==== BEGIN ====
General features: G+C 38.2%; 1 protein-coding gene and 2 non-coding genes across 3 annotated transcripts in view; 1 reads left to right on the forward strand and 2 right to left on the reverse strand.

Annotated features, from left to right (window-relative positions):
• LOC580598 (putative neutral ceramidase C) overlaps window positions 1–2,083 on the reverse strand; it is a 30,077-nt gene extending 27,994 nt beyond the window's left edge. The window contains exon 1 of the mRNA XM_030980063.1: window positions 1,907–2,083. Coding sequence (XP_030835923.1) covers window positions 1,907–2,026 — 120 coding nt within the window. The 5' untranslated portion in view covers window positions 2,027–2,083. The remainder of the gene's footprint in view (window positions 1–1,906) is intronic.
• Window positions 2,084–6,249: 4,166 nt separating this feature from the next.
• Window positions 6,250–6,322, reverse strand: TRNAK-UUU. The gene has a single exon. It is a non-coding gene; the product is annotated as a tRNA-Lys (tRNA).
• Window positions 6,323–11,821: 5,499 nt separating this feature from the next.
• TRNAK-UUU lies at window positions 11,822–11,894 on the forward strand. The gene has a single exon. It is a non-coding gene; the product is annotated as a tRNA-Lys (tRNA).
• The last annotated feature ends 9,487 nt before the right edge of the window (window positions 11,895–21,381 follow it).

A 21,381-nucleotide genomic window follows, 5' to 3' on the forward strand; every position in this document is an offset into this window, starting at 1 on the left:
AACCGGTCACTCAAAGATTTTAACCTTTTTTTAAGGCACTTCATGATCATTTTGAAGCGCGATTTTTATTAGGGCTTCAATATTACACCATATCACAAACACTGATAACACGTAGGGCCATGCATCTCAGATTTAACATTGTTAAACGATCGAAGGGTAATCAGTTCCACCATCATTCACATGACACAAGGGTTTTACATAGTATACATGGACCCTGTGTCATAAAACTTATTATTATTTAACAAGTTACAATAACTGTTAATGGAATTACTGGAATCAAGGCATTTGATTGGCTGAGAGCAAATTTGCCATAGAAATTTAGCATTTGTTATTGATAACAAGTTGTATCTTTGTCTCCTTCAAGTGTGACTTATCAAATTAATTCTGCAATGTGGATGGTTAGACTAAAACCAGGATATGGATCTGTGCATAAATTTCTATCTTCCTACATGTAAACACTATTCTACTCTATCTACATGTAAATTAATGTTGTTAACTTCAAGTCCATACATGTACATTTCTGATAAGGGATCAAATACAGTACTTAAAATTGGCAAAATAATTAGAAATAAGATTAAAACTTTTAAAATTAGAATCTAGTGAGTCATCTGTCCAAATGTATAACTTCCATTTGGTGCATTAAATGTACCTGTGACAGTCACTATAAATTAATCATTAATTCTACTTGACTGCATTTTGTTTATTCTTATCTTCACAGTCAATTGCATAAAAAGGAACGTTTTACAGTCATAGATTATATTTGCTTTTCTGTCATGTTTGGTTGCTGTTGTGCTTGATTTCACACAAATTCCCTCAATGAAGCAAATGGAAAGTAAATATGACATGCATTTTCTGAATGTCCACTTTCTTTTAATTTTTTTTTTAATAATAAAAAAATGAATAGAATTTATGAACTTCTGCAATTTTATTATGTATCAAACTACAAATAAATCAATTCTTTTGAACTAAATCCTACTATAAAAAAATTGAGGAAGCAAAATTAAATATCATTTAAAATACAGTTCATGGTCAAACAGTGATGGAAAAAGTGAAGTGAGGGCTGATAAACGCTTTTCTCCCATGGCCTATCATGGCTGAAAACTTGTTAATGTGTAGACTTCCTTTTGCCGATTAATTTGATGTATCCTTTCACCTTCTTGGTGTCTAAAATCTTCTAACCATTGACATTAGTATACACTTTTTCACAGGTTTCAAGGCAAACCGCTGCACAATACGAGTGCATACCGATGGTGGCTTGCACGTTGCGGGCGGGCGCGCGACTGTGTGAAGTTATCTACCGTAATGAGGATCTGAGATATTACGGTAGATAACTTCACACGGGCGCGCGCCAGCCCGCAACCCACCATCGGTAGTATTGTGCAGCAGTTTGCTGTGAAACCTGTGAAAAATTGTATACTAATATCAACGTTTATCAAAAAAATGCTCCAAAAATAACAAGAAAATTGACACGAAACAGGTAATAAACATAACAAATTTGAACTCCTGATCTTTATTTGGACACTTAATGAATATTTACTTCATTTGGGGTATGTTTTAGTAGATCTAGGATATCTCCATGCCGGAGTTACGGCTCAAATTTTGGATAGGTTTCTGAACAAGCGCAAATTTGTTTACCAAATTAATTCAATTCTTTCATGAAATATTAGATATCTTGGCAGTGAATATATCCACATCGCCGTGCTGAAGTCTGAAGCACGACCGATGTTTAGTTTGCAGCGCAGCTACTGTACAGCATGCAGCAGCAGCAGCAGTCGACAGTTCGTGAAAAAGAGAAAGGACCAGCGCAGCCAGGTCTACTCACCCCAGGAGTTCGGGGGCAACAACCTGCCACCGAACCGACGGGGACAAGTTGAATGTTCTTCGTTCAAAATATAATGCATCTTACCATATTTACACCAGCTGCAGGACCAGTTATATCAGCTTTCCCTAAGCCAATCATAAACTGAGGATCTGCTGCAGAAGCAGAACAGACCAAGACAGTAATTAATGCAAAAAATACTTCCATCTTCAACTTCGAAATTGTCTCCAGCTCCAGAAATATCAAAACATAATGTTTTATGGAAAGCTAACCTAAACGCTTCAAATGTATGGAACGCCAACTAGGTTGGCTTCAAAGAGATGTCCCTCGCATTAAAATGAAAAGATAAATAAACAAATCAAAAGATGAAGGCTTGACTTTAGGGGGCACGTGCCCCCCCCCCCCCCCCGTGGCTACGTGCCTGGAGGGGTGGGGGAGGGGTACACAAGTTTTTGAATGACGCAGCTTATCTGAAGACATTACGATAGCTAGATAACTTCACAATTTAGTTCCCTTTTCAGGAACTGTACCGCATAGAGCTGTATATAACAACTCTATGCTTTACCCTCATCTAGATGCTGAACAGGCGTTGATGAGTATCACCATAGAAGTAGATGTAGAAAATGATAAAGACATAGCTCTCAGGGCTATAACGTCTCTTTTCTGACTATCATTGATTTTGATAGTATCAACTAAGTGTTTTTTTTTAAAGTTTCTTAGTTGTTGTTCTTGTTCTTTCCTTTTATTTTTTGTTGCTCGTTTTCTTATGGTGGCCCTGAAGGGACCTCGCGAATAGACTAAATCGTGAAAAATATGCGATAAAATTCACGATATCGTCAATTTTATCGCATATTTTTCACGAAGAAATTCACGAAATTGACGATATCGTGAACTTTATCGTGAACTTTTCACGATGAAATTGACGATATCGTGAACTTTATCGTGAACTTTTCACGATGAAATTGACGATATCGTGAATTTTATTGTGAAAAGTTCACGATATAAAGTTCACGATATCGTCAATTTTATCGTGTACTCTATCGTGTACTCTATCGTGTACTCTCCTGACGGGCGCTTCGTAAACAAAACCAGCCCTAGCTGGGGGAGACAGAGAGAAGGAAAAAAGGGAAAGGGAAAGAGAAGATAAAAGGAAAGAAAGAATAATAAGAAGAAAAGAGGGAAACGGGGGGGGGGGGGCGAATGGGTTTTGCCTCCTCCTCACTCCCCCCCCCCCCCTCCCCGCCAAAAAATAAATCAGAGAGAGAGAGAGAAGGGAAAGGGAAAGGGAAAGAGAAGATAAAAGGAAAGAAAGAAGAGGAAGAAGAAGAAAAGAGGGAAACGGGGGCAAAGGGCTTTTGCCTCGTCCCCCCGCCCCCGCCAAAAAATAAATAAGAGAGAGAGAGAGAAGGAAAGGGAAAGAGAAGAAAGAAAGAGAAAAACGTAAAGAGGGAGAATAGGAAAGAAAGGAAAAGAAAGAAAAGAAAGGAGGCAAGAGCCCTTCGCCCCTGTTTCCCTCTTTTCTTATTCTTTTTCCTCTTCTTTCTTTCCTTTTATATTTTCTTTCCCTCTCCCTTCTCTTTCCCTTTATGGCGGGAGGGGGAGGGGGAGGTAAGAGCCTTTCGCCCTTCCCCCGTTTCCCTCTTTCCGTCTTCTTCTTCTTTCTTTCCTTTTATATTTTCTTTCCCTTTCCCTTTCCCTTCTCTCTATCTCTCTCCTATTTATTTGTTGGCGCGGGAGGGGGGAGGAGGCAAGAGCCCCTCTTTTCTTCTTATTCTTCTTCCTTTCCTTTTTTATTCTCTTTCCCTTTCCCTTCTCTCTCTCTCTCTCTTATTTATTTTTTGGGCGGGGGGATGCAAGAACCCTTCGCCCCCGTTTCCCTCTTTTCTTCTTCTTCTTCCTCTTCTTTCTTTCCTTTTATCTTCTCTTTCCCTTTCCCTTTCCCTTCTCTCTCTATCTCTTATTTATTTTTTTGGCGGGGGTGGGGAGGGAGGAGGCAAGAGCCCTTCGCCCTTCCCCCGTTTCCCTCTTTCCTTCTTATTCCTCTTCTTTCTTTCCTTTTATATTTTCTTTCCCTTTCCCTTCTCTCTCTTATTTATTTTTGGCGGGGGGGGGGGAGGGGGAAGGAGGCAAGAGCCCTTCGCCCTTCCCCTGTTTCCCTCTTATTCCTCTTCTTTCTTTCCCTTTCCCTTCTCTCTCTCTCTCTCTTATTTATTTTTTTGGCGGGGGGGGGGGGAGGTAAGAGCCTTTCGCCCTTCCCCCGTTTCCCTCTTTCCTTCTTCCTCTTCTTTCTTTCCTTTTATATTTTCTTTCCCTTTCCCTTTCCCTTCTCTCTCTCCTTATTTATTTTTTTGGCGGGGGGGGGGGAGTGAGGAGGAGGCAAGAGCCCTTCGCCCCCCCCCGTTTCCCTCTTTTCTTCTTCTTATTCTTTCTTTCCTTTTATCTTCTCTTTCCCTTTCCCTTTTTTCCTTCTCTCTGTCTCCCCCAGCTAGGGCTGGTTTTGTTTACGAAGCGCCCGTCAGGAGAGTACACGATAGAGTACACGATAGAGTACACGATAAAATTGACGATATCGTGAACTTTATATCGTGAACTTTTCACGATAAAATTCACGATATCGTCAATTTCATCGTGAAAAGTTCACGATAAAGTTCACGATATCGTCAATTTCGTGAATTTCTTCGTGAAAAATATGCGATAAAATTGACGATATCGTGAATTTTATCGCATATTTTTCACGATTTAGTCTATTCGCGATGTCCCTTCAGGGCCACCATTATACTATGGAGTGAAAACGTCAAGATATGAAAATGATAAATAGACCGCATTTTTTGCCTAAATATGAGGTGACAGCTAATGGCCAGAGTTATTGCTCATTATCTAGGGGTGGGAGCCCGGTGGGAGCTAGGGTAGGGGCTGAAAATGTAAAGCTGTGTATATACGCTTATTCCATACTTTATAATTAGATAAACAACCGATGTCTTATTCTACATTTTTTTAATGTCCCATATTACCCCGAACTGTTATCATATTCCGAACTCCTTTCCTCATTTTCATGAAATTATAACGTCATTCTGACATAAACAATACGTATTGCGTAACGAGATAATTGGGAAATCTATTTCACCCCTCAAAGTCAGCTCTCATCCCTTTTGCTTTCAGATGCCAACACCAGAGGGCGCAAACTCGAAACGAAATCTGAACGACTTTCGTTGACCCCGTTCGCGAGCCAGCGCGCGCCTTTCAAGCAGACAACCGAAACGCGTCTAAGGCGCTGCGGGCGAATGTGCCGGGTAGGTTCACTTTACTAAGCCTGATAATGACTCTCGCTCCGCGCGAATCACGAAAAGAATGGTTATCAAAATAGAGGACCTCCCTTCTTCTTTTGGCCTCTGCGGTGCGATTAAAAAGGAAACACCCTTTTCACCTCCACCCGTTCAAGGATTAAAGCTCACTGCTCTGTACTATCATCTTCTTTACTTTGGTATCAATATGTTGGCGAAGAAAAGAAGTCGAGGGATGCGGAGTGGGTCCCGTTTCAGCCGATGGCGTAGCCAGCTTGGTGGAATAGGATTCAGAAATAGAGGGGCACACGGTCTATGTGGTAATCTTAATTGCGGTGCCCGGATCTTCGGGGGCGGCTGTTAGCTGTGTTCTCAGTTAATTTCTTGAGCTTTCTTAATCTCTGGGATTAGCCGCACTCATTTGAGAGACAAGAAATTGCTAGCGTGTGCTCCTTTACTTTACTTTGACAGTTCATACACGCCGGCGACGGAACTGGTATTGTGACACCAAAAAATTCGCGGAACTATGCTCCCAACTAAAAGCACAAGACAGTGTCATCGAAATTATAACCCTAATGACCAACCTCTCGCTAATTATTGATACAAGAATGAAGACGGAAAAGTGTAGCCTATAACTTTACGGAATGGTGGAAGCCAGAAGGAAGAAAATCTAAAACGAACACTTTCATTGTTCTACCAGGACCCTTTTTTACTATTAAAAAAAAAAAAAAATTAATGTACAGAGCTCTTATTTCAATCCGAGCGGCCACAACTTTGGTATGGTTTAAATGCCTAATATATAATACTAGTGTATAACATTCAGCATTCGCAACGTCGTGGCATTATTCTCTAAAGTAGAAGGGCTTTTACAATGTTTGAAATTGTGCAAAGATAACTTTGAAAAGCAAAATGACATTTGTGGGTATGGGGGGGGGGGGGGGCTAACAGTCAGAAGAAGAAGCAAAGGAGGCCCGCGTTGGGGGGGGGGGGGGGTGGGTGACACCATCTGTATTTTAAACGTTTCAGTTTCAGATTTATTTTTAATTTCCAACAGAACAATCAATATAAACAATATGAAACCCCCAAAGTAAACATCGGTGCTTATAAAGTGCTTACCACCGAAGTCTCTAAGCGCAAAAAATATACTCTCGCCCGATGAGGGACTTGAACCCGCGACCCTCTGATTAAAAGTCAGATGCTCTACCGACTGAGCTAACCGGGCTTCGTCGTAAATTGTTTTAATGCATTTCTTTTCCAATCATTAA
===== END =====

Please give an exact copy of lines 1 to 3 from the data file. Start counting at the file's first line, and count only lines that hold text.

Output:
General features: G+C 38.2%; 1 protein-coding gene and 2 non-coding genes across 3 annotated transcripts in view; 1 reads left to right on the forward strand and 2 right to left on the reverse strand.

Annotated features, from left to right (window-relative positions):
• LOC580598 (putative neutral ceramidase C) overlaps window positions 1–2,083 on the reverse strand; it is a 30,077-nt gene extending 27,994 nt beyond the window's left edge. The window contains exon 1 of the mRNA XM_030980063.1: window positions 1,907–2,083. Coding sequence (XP_030835923.1) covers window positions 1,907–2,026 — 120 coding nt within the window. The 5' untranslated portion in view covers window positions 2,027–2,083. The remainder of the gene's footprint in view (window positions 1–1,906) is intronic.